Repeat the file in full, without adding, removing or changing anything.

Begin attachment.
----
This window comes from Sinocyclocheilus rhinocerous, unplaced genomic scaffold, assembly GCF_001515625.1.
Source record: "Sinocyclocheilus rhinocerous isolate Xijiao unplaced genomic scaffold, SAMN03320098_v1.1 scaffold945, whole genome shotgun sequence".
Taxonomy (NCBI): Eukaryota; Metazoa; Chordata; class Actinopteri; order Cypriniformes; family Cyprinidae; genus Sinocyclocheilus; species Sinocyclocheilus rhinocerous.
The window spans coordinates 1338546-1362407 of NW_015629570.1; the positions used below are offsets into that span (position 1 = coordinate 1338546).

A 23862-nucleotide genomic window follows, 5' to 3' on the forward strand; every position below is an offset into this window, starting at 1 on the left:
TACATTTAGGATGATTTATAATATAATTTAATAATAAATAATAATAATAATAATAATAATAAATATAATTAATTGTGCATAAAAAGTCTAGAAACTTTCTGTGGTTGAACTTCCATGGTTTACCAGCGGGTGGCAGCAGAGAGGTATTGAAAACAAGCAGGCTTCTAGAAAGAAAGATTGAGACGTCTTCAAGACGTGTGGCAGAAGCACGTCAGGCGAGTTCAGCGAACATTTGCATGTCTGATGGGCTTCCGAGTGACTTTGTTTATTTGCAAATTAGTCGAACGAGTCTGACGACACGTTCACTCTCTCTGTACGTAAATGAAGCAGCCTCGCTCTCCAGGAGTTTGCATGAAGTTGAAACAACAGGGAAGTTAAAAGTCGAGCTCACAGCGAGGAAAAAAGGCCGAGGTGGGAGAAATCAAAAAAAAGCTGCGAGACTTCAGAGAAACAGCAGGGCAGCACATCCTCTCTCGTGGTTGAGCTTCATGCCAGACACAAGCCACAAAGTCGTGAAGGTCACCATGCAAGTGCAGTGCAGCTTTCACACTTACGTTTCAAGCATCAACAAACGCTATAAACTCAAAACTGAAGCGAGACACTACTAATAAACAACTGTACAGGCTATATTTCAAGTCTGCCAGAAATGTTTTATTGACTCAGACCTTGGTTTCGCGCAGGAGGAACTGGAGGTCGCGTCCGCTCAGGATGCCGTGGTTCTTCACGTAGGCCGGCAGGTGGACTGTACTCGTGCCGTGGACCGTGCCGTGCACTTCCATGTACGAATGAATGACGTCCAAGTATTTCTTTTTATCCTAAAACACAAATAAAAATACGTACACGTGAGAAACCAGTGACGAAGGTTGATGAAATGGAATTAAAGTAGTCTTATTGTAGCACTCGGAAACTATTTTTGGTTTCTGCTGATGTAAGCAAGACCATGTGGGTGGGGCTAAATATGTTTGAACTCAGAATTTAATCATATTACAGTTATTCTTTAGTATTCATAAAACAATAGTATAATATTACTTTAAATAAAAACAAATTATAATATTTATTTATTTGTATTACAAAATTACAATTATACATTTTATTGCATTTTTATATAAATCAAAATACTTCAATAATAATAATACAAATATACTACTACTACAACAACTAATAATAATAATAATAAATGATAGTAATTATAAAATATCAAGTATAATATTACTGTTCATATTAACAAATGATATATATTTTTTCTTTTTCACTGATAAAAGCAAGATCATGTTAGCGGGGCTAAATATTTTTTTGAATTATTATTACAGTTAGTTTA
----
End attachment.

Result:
This window comes from Sinocyclocheilus rhinocerous, unplaced genomic scaffold, assembly GCF_001515625.1.
Source record: "Sinocyclocheilus rhinocerous isolate Xijiao unplaced genomic scaffold, SAMN03320098_v1.1 scaffold945, whole genome shotgun sequence".
Taxonomy (NCBI): Eukaryota; Metazoa; Chordata; class Actinopteri; order Cypriniformes; family Cyprinidae; genus Sinocyclocheilus; species Sinocyclocheilus rhinocerous.
The window spans coordinates 1338546-1362407 of NW_015629570.1; the positions used below are offsets into that span (position 1 = coordinate 1338546).

A 23862-nucleotide genomic window follows, 5' to 3' on the forward strand; every position below is an offset into this window, starting at 1 on the left:
TACATTTAGGATGATTTATAATATAATTTAATAATAAATAATAATAATAATAATAATAATAAATATAATTAATTGTGCATAAAAAGTCTAGAAACTTTCTGTGGTTGAACTTCCATGGTTTACCAGCGGGTGGCAGCAGAGAGGTATTGAAAACAAGCAGGCTTCTAGAAAGAAAGATTGAGACGTCTTCAAGACGTGTGGCAGAAGCACGTCAGGCGAGTTCAGCGAACATTTGCATGTCTGATGGGCTTCCGAGTGACTTTGTTTATTTGCAAATTAGTCGAACGAGTCTGACGACACGTTCACTCTCTCTGTACGTAAATGAAGCAGCCTCGCTCTCCAGGAGTTTGCATGAAGTTGAAACAACAGGGAAGTTAAAAGTCGAGCTCACAGCGAGGAAAAAAGGCCGAGGTGGGAGAAATCAAAAAAAAGCTGCGAGACTTCAGAGAAACAGCAGGGCAGCACATCCTCTCTCGTGGTTGAGCTTCATGCCAGACACAAGCCACAAAGTCGTGAAGGTCACCATGCAAGTGCAGTGCAGCTTTCACACTTACGTTTCAAGCATCAACAAACGCTATAAACTCAAAACTGAAGCGAGACACTACTAATAAACAACTGTACAGGCTATATTTCAAGTCTGCCAGAAATGTTTTATTGACTCAGACCTTGGTTTCGCGCAGGAGGAACTGGAGGTCGCGTCCGCTCAGGATGCCGTGGTTCTTCACGTAGGCCGGCAGGTGGACTGTACTCGTGCCGTGGACCGTGCCGTGCACTTCCATGTACGAATGAATGACGTCCAAGTATTTCTTTTTATCCTAAAACACAAATAAAAATACGTACACGTGAGAAACCAGTGACGAAGGTTGATGAAATGGAATTAAAGTAGTCTTATTGTAGCACTCGGAAACTATTTTTGGTTTCTGCTGATGTAAGCAAGACCATGTGGGTGGGGCTAAATATGTTTGAACTCAGAATTTAATCATATTACAGTTATTCTTTAGTATTCATAAAACAATAGTATAATATTACTTTAAATAAAAACAAATTATAATATTTATTTATTTGTATTACAAAATTACAATTATACATTTTATTGCATTTTTATATAAATCAAAATACTTCAATAATAATAATACAAATATACTACTACTACAACAACTAATAATAATAATAATAAATGATAGTAATTATAAAATATCAAGTATAATATTACTGTTCATATTAACAAATGATATATATTTTTTCTTTTTCACTGATAAAAGCAAGATCATGTTAGCGGGGCTAAATATTTTTTTGAATTATTATTACAGTTAGTTTA